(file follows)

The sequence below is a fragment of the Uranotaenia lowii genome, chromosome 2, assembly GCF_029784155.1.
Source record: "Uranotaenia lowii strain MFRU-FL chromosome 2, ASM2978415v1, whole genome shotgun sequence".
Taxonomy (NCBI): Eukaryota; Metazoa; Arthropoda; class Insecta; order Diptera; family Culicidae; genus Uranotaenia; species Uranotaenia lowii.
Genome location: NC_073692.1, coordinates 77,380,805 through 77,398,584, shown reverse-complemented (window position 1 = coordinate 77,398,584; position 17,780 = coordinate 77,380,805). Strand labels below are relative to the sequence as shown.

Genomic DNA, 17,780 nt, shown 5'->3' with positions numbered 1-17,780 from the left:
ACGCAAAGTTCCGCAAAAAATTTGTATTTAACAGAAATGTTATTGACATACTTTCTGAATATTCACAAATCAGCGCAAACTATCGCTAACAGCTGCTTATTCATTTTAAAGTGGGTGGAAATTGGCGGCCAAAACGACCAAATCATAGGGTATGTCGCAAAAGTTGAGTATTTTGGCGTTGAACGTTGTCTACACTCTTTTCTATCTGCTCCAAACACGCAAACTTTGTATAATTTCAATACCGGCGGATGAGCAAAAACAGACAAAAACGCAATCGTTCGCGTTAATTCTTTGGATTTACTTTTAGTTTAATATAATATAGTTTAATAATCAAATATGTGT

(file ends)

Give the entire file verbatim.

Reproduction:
The sequence below is a fragment of the Uranotaenia lowii genome, chromosome 2, assembly GCF_029784155.1.
Source record: "Uranotaenia lowii strain MFRU-FL chromosome 2, ASM2978415v1, whole genome shotgun sequence".
Taxonomy (NCBI): Eukaryota; Metazoa; Arthropoda; class Insecta; order Diptera; family Culicidae; genus Uranotaenia; species Uranotaenia lowii.
Genome location: NC_073692.1, coordinates 77,380,805 through 77,398,584, shown reverse-complemented (window position 1 = coordinate 77,398,584; position 17,780 = coordinate 77,380,805). Strand labels below are relative to the sequence as shown.

Genomic DNA, 17,780 nt, shown 5'->3' with positions numbered 1-17,780 from the left:
ACGCAAAGTTCCGCAAAAAATTTGTATTTAACAGAAATGTTATTGACATACTTTCTGAATATTCACAAATCAGCGCAAACTATCGCTAACAGCTGCTTATTCATTTTAAAGTGGGTGGAAATTGGCGGCCAAAACGACCAAATCATAGGGTATGTCGCAAAAGTTGAGTATTTTGGCGTTGAACGTTGTCTACACTCTTTTCTATCTGCTCCAAACACGCAAACTTTGTATAATTTCAATACCGGCGGATGAGCAAAAACAGACAAAAACGCAATCGTTCGCGTTAATTCTTTGGATTTACTTTTAGTTTAATATAATATAGTTTAATAATCAAATATGTGT